Feb 8, 2013 Uncategorized
My good friend and cousin Jillian posted to her blog this morning about her habit of complaining. She seems to connect her complaining to a fear of silence and a desire to inspire laughter, and wonders at the aggregate effect of her negativity on how she interacts with the world.
Such complaints are a subject I’ve meditated upon a lot in the last few months. While living in Tanzania there were numerous challenges and annoyances, and I frequently vented my frustration in emails to family and friends back home, as well as by complaining to the friends I made in Africa (most of whom could be quite sympathetic, because they were experiencing similar, and in many cases worse, things). I sometimes worried if I was being overly negative, and whether or not it made me a taxing person to be around. Honestly, I haven’t really arrived at any permanent conclusion in that self-evaluation, but I am leaning toward a position whereby I think of the complaining as a harmless, potentially humorous pressure-release.
So, given that Jillian has prompted me to think about it again today, I thought I would share with you the story of the day that I literally complained about the smallest thing that could have been ‘wrong.’
It was about halfway into our stay in Tanzania, and myself and my co-intern, David, had decided to make a trip to Arusha in the interior of the country. Arusha is not the biggest city in Tanzania, but it is basically the center of one of Tanzania’s two big tourist spots (the other being Zanzibar). From Arusha one can see mount Meru, and it’s a well-placed city to act as a launching point for treks up that mountain, the slightly more distant Kilimanjaro, or to embark into any number of national parks or game reserves on a safari.
And so it was that one day while sitting in a lovely western-style coffee shop, David negotiated a killer price for a safari with a tout who had followed him off the street. The next day we hopped into a Land Cruiser with our driver and guide, Aziz, as well as one Australian and one American stranger, and set off into the ‘wilds.’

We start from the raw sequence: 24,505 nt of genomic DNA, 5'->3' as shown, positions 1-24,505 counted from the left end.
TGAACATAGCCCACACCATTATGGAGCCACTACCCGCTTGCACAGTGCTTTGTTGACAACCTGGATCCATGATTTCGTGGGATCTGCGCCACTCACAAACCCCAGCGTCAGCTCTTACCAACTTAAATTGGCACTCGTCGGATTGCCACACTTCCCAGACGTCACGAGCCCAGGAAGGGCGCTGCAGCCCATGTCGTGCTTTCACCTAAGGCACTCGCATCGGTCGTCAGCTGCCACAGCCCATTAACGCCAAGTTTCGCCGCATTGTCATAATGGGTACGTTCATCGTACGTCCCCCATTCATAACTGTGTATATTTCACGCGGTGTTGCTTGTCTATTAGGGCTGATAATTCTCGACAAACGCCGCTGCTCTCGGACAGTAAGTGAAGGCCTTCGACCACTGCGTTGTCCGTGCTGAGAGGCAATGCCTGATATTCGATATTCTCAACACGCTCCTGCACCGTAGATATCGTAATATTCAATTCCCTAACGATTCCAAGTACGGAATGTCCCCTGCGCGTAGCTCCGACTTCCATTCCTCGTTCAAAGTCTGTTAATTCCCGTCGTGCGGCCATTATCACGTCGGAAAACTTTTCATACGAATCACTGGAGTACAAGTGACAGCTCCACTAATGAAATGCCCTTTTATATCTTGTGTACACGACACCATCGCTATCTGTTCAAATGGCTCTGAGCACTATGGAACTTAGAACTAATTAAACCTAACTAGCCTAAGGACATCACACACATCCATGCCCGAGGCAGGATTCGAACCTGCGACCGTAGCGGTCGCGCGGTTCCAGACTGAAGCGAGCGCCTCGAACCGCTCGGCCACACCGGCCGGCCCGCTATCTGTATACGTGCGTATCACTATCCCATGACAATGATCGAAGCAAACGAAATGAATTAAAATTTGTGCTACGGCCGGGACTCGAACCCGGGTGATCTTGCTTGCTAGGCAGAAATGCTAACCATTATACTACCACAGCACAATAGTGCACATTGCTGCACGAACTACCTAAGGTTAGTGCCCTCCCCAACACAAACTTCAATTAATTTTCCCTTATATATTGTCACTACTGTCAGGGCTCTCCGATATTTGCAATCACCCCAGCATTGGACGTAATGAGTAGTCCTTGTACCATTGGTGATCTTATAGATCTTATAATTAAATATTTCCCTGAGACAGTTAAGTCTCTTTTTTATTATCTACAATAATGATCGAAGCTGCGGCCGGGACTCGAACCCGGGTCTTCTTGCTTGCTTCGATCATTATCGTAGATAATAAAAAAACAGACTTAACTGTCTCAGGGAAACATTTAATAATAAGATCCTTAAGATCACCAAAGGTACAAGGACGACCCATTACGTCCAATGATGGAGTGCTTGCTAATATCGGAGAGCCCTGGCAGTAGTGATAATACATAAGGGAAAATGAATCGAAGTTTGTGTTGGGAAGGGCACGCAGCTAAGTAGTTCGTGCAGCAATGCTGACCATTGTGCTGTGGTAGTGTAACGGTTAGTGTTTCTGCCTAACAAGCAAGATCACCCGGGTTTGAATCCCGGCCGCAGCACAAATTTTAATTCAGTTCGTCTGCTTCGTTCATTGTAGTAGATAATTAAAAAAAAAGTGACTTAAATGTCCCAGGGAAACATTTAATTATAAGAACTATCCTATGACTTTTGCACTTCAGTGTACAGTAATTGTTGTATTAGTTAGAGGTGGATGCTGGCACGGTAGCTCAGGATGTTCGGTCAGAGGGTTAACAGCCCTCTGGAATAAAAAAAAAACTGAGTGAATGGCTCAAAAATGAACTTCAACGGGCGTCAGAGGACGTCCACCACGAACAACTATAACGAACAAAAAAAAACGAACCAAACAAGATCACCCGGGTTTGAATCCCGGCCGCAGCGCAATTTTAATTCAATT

It was on this first day that the event in question occurred. We had driven a little more than an hour from the city and gotten into Tarangire National Park. Almost immediately after entering the park we saw a group of twenty elephants grazing on and pulling apart a stand of trees. We watched in amazement for a short while before driving further into the park. Not long after we came across a lioness sitting in the shade of a massive tree. A little farther on there were a few giraffes. And ostriches. And a warthog. And some sort of bird of prey. And so much more.
It was an excellent morning, which ended with lunch in a designated picnic area atop a ridge overlooking yet more of the park. We dismounted our Land Cruiser and walked over to the fence. Aziz brought us our boxed lunch, and we sat on a concrete slab and watched a few trucks like ours wind around the landscape in search of wildlife to look at.
Inside the lunch was a pretty basic sandwich, a few samosas, banana, boiled egg, and a few other items. It was a perfect little meal and I ate it quite happily (especially the boiled egg since I somehow developed a great appetite for boiled eggs while I was in Tanzania). When my lunch was all but finished, I pulled out the final item: a small candy in a wrapper I couldn’t decipher. I found a garbage can, dumped the refuse from my boxed lunch, and then wandered over to the fence at the edge of the ridge. I leaned on it and absentmindedly unwrapped my candy. Co-intern David was next to me.
I popped the candy in my mouth and sucked on it absentmindedly as we looked over the landscape.
“Isn’t this awesome?” David asked.
I nodded, “It’s really cool. The ten year old in me is ecstatic.”
There was a lull, and before I could even think about it, I mused “Too bad about the candy.”
“What?” David asked.
“This whole day has been perfect until …” then I heard myself and faltered “… I mean … mine’s like a caramel thing. I like caramel, but … uuh … I just sort of wanted something … umm … lemon.” By the time I reached the last word, I had cut my volume in half, and sort of looked at my shoes in shame.
“What?” David repeated. This time it was less a question. More an expression of incredulity.
Then I laughed. I laughed first at the thought and how foolish and petty it was, and then at David’s reaction, because frankly his reaction was the correct one. There we were at one of the most beautiful picnic sites in the world, after having the privilege of driving around a game park gawking at all the animals that star in children’s wallpaper–and don’t even mention the sheer fortune that we had had just to land this internship and be in Africa at all–and I was griping about what flavour my post-lunch candy was.
David teased me about that a great deal afterwards. For the remaining weeks of our internship, I would occasionally express delight or wonderment at something, and David would agree, before adding “But it’s too bad they didn’t have lemon candies on safari,” or “But too bad about that caramel.”
I am tempted to speak a few words in my defence, but that would come off as petty.
But I really was craving lemon that day, so like, whatever.